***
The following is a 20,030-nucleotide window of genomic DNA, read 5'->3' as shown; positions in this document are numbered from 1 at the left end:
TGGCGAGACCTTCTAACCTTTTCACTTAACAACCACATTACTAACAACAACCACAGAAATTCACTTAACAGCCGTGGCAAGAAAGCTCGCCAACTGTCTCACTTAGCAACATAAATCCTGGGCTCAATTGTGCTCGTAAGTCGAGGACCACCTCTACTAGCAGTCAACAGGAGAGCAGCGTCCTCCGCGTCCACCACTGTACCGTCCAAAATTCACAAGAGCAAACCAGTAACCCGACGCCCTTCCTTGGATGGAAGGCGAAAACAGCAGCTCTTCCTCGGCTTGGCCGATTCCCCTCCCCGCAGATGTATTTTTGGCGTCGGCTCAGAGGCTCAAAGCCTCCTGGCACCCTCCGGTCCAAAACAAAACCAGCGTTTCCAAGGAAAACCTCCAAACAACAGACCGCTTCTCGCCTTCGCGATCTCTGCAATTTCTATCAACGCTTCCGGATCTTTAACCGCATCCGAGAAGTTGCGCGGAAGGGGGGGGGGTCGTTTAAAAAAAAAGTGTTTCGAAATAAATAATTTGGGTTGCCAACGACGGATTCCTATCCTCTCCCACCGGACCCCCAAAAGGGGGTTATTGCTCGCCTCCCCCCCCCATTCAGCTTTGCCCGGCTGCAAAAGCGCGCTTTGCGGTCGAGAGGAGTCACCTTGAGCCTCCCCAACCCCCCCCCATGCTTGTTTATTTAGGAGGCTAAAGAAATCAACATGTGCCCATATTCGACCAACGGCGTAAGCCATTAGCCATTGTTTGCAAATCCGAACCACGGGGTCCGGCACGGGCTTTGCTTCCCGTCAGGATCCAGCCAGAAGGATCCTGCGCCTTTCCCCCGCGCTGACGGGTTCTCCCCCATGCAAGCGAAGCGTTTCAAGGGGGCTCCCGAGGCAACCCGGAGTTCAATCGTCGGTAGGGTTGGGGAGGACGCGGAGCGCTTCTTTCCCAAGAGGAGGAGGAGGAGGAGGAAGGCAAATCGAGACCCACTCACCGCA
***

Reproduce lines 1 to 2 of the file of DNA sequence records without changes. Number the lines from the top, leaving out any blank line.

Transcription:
The following is a 20,030-nucleotide window of genomic DNA, read 5'->3' as shown; positions in this document are numbered from 1 at the left end:
TGGCGAGACCTTCTAACCTTTTCACTTAACAACCACATTACTAACAACAACCACAGAAATTCACTTAACAGCCGTGGCAAGAAAGCTCGCCAACTGTCTCACTTAGCAACATAAATCCTGGGCTCAATTGTGCTCGTAAGTCGAGGACCACCTCTACTAGCAGTCAACAGGAGAGCAGCGTCCTCCGCGTCCACCACTGTACCGTCCAAAATTCACAAGAGCAAACCAGTAACCCGACGCCCTTCCTTGGATGGAAGGCGAAAACAGCAGCTCTTCCTCGGCTTGGCCGATTCCCCTCCCCGCAGATGTATTTTTGGCGTCGGCTCAGAGGCTCAAAGCCTCCTGGCACCCTCCGGTCCAAAACAAAACCAGCGTTTCCAAGGAAAACCTCCAAACAACAGACCGCTTCTCGCCTTCGCGATCTCTGCAATTTCTATCAACGCTTCCGGATCTTTAACCGCATCCGAGAAGTTGCGCGGAAGGGGGGGGGGTCGTTTAAAAAAAAAGTGTTTCGAAATAAATAATTTGGGTTGCCAACGACGGATTCCTATCCTCTCCCACCGGACCCCCAAAAGGGGGTTATTGCTCGCCTCCCCCCCCCATTCAGCTTTGCCCGGCTGCAAAAGCGCGCTTTGCGGTCGAGAGGAGTCACCTTGAGCCTCCCCAACCCCCCCCCATGCTTGTTTATTTAGGAGGCTAAAGAAATCAACATGTGCCCATATTCGACCAACGGCGTAAGCCATTAGCCATTGTTTGCAAATCCGAACCACGGGGTCCGGCACGGGCTTTGCTTCCCGTCAGGATCCAGCCAGAAGGATCCTGCGCCTTTCCCCCGCGCTGACGGGTTCTCCCCCATGCAAGCGAAGCGTTTCAAGGGGGCTCCCGAGGCAACCCGGAGTTCAATCGTCGGTAGGGTTGGGGAGGACGCGGAGCGCTTCTTTCCCAAGAGGAGGAGGAGGAGGAGGAAGGCAAATCGAGACCCACTCACCGCA